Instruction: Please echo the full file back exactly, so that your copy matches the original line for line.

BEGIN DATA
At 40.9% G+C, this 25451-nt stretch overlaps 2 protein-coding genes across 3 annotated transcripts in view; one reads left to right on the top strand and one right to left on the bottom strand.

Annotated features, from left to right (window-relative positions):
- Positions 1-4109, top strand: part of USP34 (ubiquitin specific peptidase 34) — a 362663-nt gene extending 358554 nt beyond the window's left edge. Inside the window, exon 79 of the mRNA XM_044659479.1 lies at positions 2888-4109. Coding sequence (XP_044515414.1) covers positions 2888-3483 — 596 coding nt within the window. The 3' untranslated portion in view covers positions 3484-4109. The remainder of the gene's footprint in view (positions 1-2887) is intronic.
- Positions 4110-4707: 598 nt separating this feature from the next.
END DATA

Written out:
At 40.9% G+C, this 25451-nt stretch overlaps 2 protein-coding genes across 3 annotated transcripts in view; one reads left to right on the top strand and one right to left on the bottom strand.

Annotated features, from left to right (window-relative positions):
- Positions 1-4109, top strand: part of USP34 (ubiquitin specific peptidase 34) — a 362663-nt gene extending 358554 nt beyond the window's left edge. Inside the window, exon 79 of the mRNA XM_044659479.1 lies at positions 2888-4109. Coding sequence (XP_044515414.1) covers positions 2888-3483 — 596 coding nt within the window. The 3' untranslated portion in view covers positions 3484-4109. The remainder of the gene's footprint in view (positions 1-2887) is intronic.
- Positions 4110-4707: 598 nt separating this feature from the next.